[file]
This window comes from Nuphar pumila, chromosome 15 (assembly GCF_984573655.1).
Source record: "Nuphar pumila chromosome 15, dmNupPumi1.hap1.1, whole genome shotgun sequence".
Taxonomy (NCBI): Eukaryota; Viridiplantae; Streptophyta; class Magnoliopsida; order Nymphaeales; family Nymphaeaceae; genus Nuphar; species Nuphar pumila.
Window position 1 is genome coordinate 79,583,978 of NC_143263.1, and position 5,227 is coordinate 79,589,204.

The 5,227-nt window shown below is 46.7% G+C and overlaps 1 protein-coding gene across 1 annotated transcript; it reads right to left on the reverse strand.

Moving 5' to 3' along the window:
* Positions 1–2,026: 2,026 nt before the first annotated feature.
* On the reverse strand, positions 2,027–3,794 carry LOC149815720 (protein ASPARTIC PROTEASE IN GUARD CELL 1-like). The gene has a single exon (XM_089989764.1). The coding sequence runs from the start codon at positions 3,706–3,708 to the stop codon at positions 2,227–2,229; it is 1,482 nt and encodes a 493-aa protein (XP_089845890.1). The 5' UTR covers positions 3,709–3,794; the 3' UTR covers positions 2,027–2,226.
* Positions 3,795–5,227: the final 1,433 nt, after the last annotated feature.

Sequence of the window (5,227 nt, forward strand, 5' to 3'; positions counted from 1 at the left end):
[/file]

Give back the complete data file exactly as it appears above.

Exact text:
This window comes from Nuphar pumila, chromosome 15 (assembly GCF_984573655.1).
Source record: "Nuphar pumila chromosome 15, dmNupPumi1.hap1.1, whole genome shotgun sequence".
Taxonomy (NCBI): Eukaryota; Viridiplantae; Streptophyta; class Magnoliopsida; order Nymphaeales; family Nymphaeaceae; genus Nuphar; species Nuphar pumila.
Window position 1 is genome coordinate 79,583,978 of NC_143263.1, and position 5,227 is coordinate 79,589,204.

The 5,227-nt window shown below is 46.7% G+C and overlaps 1 protein-coding gene across 1 annotated transcript; it reads right to left on the reverse strand.

Moving 5' to 3' along the window:
* Positions 1–2,026: 2,026 nt before the first annotated feature.
* On the reverse strand, positions 2,027–3,794 carry LOC149815720 (protein ASPARTIC PROTEASE IN GUARD CELL 1-like). The gene has a single exon (XM_089989764.1). The coding sequence runs from the start codon at positions 3,706–3,708 to the stop codon at positions 2,227–2,229; it is 1,482 nt and encodes a 493-aa protein (XP_089845890.1). The 5' UTR covers positions 3,709–3,794; the 3' UTR covers positions 2,027–2,226.
* Positions 3,795–5,227: the final 1,433 nt, after the last annotated feature.

Sequence of the window (5,227 nt, forward strand, 5' to 3'; positions counted from 1 at the left end):